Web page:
Our Politics Are About To Get Much, Much Worse

Last week, prosecutors for the Southern District of New York and Special Counsel Robert Mueller delivered their sentencing recommendations regarding former counsel for President Donald Trump, Michael Cohen. As previously reported by The Federalist Pages, their memos provided no significant evidence against the President.

Specifically, and to the most direct point, the sentencing recommendations did not add any information regarding claims of Russian collusion on the part of President Trump, which is the original directive to the Mueller investigation, nor do they suggest that there was any sign of obstruction of justice on the part of the President. But they abound in politics.

What the memo did mention for the first time is an allegation of possible campaign finance violations on the part of then-candidate Trump. This focus represents a whole new direction for investigators, one that was not previously contemplated. The charge of campaign financing violations, based on money paid to Stormy Daniels and Karen McDougal, is based on the claim that Cohen was directed to make the payments that would eventually reach the two women by the President himself.

This renewed investigative direction has sent the pundits of politics ablaze regarding potential prosecutorial scenarios for President Trump. Never mind that the bar for successful prosecution is very high, or that the allegation is presently only based on statements made by Cohen (amongst the most discredited and conflicted witnesses imaginable), or even that then-candidate Trump likely had a legally defensible position for having engaged in the agreements with Daniels and McDougal during his campaign without a requirement that the money be channeled through his campaign accounts.

Those issues are immaterial because what is truly at stake is the opportunity to take down a sitting president hated and feared by Democrats, the press and the establishment.

The Democrats, who are on the eve of taking control of the House of Representatives, have made it their goal to make Trump their greatest nemesis. Like the relentless quest for the Holy Grail, Democrats would take no greater joy during the next two years than to 1) stop every one of Trump’s agenda items; and 2) get him out of power. If they can exploit any opportunity to embarrass the President and demonize him, they will. It’s all pure politics.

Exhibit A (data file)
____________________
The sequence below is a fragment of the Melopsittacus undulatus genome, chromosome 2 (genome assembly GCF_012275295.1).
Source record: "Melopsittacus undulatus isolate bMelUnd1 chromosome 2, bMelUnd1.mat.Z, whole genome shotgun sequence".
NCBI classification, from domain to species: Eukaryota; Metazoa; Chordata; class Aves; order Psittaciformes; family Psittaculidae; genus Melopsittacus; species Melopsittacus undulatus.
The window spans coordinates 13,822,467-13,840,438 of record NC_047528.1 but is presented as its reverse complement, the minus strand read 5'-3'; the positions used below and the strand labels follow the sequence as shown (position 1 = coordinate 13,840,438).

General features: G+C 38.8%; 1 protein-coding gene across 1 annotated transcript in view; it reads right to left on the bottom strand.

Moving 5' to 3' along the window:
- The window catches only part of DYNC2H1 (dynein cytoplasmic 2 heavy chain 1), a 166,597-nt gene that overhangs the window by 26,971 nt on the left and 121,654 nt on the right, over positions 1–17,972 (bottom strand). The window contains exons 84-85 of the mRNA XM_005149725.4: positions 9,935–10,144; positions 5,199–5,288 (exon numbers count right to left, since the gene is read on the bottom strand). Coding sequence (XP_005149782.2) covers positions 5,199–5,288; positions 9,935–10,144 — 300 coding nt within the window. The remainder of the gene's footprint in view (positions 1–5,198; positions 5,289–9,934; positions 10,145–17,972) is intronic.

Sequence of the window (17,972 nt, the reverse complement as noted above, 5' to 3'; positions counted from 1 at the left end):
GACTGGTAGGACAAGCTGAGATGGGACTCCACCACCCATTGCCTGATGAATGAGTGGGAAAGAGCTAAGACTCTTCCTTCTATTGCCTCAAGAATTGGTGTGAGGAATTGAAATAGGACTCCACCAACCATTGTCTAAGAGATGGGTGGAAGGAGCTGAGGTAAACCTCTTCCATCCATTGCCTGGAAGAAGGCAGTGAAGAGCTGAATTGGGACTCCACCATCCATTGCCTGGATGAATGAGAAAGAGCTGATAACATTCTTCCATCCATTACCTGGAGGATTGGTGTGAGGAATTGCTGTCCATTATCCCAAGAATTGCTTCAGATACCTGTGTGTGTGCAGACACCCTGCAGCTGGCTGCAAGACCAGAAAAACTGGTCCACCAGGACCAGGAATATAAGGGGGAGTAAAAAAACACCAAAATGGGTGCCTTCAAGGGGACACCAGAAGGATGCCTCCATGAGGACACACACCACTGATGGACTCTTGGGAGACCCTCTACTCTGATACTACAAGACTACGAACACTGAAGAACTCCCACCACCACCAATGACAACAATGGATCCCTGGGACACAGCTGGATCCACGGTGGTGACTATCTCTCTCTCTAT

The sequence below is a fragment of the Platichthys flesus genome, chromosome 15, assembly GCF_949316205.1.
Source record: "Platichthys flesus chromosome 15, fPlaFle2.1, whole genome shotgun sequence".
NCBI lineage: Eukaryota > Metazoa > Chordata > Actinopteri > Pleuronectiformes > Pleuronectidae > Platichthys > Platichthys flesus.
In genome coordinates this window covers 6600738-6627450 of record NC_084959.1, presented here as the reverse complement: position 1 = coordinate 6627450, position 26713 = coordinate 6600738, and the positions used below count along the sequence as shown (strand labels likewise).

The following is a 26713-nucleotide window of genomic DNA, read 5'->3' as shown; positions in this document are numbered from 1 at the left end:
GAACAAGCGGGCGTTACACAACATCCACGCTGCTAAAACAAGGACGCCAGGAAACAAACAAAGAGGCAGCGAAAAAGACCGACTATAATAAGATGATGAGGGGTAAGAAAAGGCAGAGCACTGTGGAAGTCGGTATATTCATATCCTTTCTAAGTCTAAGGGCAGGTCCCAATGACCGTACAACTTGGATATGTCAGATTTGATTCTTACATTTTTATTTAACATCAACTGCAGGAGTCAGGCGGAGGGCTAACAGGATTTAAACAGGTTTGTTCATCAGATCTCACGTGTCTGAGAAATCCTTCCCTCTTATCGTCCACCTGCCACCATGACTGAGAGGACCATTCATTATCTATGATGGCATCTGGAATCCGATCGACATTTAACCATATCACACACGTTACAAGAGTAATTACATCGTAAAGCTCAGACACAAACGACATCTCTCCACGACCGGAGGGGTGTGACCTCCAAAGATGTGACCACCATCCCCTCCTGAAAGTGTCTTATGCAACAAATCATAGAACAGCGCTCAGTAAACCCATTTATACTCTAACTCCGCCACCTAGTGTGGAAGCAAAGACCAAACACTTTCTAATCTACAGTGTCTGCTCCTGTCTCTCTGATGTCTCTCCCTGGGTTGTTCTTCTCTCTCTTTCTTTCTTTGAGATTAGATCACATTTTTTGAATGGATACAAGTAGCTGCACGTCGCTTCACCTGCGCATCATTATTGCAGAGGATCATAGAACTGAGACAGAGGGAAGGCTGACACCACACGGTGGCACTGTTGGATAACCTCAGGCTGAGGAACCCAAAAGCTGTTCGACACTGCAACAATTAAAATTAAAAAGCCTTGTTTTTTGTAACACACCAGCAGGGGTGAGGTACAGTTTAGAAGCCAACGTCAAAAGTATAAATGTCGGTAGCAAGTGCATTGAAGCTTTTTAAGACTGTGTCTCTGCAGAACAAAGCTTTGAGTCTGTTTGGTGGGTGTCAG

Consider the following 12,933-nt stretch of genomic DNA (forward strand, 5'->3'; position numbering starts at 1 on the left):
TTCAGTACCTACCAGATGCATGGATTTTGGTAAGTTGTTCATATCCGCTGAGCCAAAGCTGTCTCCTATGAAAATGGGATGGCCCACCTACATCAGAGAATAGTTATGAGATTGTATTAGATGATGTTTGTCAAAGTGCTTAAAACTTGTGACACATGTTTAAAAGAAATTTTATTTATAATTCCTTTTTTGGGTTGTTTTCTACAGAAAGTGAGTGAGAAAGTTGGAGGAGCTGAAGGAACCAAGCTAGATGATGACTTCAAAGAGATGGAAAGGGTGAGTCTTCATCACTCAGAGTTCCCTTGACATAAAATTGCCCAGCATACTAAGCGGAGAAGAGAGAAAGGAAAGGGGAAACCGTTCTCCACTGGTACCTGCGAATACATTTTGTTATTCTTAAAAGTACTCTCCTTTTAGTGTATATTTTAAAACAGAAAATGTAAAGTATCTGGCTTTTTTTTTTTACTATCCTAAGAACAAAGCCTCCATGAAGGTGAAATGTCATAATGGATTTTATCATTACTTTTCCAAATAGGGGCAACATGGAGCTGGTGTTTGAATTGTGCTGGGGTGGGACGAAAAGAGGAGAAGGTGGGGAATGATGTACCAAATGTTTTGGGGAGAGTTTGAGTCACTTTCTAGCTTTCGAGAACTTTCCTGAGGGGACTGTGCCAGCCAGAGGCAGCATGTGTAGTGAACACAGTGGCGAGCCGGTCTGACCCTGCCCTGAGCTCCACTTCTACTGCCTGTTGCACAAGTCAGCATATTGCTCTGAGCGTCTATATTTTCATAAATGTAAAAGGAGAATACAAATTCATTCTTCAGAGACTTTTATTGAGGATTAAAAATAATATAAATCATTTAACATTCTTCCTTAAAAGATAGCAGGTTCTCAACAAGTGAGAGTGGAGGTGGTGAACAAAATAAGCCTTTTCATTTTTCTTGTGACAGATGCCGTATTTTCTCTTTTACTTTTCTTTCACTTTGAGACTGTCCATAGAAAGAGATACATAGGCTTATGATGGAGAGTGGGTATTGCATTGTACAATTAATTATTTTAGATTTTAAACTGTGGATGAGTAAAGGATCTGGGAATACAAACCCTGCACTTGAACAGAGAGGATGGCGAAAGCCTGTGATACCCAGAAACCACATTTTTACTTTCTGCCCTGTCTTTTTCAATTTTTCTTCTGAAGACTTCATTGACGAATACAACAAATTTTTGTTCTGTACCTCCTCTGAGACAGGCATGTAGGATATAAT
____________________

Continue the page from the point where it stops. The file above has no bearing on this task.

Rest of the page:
As evidence for this point, we have Congressman Adam Schiff, the likely incoming House Intelligence Chairman, who almost giddily said on Face The Nation, there’s a real possibility that “on the day Donald Trump leaves office, the Justice Department may indict him.”

This is more than a mere concern on Schiff’s part; it is an agenda item.

In the face of these developments and associated chants, the road before the nation becomes distinctly clear. First, the Democrats in the House of Representatives will do everything in their power to obstruct anything of importance that President Trump wishes to accomplish. For them, Trump is an illegitimate President, one that had no right to defeat Hillary Clinton in the first place.

Second, to this day, they cannot come to grips with the harsh reality that President Trump won not because of Russian collusion, but rather because he ran a great campaign concentrating on seeking electoral college votes and because Hillary Clinton was the worst candidate the Democrats could have proffered.

Third, and even more demoralizing to Democrats, is that President Trump has accomplished more in two years than Obama accomplish in two terms. From his conservative appointments to the courts, to the scaling down of taxes, to the overt demonstration of the futility and oppressiveness of the Paris Climate Accord, to the takedown of ISIS and the jump start of the economy, Democrats have been unable to deal with Trump’s effectiveness and the furtherance of the national stability his agenda has provided.

These realities coupled with the virtual dissolution of the Russian collusion allegations have left the Democrats desperate for a talking point and no greater talking point exists than the involvement of the President in an extra-marital, immoral sex scandal with legal overtones — whether they are real or not. That’s good politics for Democrats.

All this leaves us with a recipe for a totally fruitless and unproductive two-year cycle save for the promotion of greater discord among Americans and the continuance and amplification of fractioning among countrymen.

And that is going to make for a very long and painful haul to the 2020 elections for everyone.

EDITORS NOTE: This column originally appeared in The Revolutionary Act. The featured photo is by Brian Wertheim on Unsplash.

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